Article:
"these were volunteers who went to a university website, not representative of anyone" Well, presumably they are representative of the people that volunteer via the university website, if nothing else. You could look at the study and see the demographics (location, age, race, etc) to see how far the data could be extrapolation. You could also repeat the study several times with different samples to reinforce the data. This study isn't useless, it's limited, as is every study.

This research confirms much of the work/polling I have been funding. Religious intensity determines whether or not someone will support equality. If they believe the Bible is the literal word of God, they cannot let go of the traditional Christian teaching/belief that "homosexuality is wrong."

The good news is that literalists are only about one-third of those that self-define as "religious." This means there is a very good chance that the other two-thirds have the capacity and willingness to support our full equality.

Soon, we will be able to educate, enlighten and enroll those people. Literalists won't change their beliefs without lightning strikes or other divine intervention. They're a lost cause but not necessary to gather a majority of Americans that will support our full equality. Plus, other Christians, even those that are more spiritual and open-minded don't want us to attack their (albeit radical, fanatical) fellow believers.

We should ignore the fanatical Christians (which many LGBT groups obsess about) and seek ways to enroll the others - those with open or at least partially open minds. It is important to realize that we shouldn't try to change any beliefs, but rather to invite people to take a stand for a basic human principle - equality.

Religion and politics have been our primary obstacle to full equality. We need to leave those beliefs out of conversations for equality. If we insist on bringing them to the conversation we simply reduce our support.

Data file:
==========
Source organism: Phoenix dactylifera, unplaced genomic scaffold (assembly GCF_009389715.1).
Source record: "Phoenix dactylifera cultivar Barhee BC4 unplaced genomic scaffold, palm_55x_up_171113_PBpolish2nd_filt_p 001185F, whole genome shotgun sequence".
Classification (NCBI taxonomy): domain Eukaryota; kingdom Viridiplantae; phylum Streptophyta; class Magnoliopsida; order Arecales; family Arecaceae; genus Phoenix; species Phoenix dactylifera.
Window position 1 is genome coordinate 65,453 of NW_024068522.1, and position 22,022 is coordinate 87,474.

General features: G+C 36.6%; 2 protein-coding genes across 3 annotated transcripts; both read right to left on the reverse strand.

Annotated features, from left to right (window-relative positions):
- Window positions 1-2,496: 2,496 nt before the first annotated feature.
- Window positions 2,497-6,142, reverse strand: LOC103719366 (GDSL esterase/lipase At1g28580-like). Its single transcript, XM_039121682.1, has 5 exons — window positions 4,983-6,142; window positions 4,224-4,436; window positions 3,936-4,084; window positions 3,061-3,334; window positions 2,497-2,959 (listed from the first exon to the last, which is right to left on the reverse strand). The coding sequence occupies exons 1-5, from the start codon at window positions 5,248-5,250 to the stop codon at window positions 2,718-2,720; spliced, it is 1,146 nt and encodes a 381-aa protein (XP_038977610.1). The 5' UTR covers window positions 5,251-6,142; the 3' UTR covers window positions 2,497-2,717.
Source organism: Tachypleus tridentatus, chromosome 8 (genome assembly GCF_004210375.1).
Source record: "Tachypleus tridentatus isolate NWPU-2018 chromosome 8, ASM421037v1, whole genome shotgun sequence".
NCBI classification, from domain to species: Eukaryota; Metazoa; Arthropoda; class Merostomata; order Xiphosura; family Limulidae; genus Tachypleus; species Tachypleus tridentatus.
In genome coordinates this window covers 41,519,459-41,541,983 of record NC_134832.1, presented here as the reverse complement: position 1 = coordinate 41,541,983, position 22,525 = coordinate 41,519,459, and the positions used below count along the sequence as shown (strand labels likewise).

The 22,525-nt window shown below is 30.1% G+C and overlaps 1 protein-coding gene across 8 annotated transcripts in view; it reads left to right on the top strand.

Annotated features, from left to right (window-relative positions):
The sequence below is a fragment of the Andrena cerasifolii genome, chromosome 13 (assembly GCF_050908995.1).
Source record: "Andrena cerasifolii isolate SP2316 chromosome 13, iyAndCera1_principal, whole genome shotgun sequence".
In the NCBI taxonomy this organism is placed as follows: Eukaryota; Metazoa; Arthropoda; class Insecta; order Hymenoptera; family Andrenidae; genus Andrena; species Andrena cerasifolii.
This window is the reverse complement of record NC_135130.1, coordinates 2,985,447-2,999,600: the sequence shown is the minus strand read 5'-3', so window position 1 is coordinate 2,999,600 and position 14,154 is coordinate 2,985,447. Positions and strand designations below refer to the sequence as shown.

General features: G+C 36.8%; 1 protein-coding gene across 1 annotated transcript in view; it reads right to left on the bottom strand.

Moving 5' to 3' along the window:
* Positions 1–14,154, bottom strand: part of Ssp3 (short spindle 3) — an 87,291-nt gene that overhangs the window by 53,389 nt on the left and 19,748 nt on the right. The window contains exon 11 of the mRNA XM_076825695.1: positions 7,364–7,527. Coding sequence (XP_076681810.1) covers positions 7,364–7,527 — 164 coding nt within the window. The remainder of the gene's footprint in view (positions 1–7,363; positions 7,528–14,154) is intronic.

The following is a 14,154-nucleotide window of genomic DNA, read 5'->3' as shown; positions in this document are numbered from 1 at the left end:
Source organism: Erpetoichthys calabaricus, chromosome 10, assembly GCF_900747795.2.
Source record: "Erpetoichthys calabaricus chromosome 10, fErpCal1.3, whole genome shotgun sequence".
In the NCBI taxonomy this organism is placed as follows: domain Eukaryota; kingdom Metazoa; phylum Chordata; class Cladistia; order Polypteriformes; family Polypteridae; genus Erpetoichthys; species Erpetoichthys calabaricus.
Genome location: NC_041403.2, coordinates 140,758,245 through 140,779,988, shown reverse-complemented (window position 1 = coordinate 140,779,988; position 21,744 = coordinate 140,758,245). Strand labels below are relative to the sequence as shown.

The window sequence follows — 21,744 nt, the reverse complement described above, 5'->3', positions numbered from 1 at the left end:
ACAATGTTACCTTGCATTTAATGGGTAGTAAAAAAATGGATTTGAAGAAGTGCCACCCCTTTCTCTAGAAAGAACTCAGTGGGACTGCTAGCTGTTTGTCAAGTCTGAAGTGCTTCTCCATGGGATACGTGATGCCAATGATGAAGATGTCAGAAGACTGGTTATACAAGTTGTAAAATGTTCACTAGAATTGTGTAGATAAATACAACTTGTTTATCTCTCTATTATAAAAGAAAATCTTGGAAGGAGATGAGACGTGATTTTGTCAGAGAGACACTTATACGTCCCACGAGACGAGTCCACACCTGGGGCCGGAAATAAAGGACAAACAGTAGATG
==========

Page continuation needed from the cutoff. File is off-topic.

>Religious intensity determines whether or not
>someone will support equality.

>We should ignore the fanatical Christians (which
>many LGBT groups obsess about)

>They're a lost cause but not necessary to gather
>a majority of Americans that will support our
>full equality

>We need to leave those (religious) beliefs out
of conversations for equality.

Dude you are one smart cookie.

And with a little more appeal to freedom
not freedom from religion.

Looking at demographics here tells you ZERO about extrapolation. It is only useful if you ALREADY have a randomized sample and you want to see if this particular sample pool in ANY way reflects the larger population. Because you can still pull 966 rabbits ina row out of a hat.

Self-selection, at any level, means that extrapolation is a meaningless exercise.

Great guest post, Tom.

I often use the Golden Rule when I'm talking with/writing about Christian anti-gay attitudes. Now that I know it doesn't really help, I'll be sure to use it just on the site when preaching to the choir. :)

... yeah, Bil, along with a host of other Biblical admonishments which we know they habitually ignore, such as "Love thy neighbor as thyself" and "Thou shalt not bear false witness against thy neighbor."

They call it "Bible school" ... but we all know it is really brainwashing, programming the mind over and over until it becomes difficult or impossible to "think" any other way.